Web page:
Israeli cousins Menahem Golan and Yoram Globus bought Cannon films for $500,000 in 1979 and created a film sausage factory where films were fast tracked to the screen based on high risk concepts or eye-catching movie posters ("At Cannon, 52 pictures a year wasn't enough").
Immediately, the two relatives saw a market for B-movie action films and started to build their empire on the backs of such franchises as Death Wish and various Chuck Norris vehicles such as Delta Force and the Missing in Action series.
Director Mark Hartley is no stranger to documenting film on film. Harley directed Not Quite Hollywood: The Wild, Untold Story of Ozploitation in 2008 and Machete Maidens Unleashed! in 2010. Hartley has a formula that works when exploring niche genres in film and stays the course with Electric Boogaloo: The Wild, Untold Story of Cannon Films.
Clips of films (everything from American Ninja, Texas Chainsaw Massacre II and Bloodsport are intertwined with interviews from familiar faces such as Molly Ringwald, Alex Winter, Dolph Lundgren and Richard Chamberlain. The doc takes us back to the early 80's and Hartley covers as many bases as possible when docu-reminiscing through such mindless yet wildly entertaining films that shaped many of our youths.
For a walk down memory lane, Electric Boogaloo: The Wild, Untold Story of Cannon Films is one hell of a fun ride. But it's a safe ride and one that doesn't give us any real deep deep deep insight into anything and just skims the surface of historical reference. When Electric Boogaloo does try and dive beyond an E: True Hollywood Story expose (such as a bit on diva Sharon Stone) it is met with a shrug of the shoulders and a 'Yea, not surprised' reaction from a target audience that was much more appreciative when the film simply highlighted films that we thought were even greater than the invention of sliced bread.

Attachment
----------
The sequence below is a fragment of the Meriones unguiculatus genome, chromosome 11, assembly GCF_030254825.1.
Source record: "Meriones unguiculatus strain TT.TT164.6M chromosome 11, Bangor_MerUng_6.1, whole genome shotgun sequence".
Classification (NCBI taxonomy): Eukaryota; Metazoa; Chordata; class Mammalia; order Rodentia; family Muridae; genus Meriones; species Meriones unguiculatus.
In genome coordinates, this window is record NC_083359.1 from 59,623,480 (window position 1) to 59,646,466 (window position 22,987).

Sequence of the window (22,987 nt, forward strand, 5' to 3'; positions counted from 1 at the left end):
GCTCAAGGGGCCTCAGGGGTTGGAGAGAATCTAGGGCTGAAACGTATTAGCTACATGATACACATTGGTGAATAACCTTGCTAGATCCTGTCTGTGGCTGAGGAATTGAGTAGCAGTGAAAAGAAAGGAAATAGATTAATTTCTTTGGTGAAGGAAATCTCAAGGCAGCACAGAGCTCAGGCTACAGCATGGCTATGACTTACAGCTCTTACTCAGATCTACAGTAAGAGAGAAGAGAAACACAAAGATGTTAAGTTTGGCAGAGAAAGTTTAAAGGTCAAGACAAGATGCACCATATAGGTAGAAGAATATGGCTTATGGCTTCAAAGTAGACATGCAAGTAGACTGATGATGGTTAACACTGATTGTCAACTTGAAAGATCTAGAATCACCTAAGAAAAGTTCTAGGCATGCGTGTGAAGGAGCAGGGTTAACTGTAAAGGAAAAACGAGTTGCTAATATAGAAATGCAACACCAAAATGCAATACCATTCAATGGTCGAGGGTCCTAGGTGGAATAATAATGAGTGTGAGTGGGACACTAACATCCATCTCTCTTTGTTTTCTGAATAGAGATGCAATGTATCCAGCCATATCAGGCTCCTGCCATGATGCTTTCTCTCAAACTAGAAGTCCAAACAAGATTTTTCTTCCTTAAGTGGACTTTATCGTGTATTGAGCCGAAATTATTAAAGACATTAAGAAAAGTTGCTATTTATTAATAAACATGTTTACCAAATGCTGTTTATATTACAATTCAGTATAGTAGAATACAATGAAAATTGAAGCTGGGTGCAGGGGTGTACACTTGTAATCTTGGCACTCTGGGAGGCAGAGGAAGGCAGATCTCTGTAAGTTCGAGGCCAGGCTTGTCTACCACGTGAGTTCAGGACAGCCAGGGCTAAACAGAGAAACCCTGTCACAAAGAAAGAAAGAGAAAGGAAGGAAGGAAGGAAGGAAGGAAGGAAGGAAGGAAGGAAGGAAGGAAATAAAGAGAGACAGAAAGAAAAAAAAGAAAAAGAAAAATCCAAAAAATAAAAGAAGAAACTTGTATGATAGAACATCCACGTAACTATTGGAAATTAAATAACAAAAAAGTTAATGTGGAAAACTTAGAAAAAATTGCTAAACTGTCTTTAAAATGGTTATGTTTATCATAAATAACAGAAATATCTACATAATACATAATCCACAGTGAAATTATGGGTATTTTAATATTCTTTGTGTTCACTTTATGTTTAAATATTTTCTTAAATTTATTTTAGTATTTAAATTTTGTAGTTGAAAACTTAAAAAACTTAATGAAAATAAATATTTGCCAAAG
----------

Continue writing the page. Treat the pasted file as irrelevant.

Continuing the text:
Electric Boogaloo: The Wild, Untold Story of Cannon Films is a tad overlong at 105 minutes but breathes new life into their decaying body with every newly introduced film that sparks memories of an age long gone. We do get educated on how now more popular directors got their start (Jean-Luc Godard with King Lear, Barbet Schroder with Barfly and John Cassavetes with Love Streams) with Cannon much like Roger Corman started the careers of Ron Howard, Martin Scorcese and James Cameron. And it was interesting to see the downfall of the company with big budget backed busts such as Superman IV: The Quest for Peace and Masters of the Universe.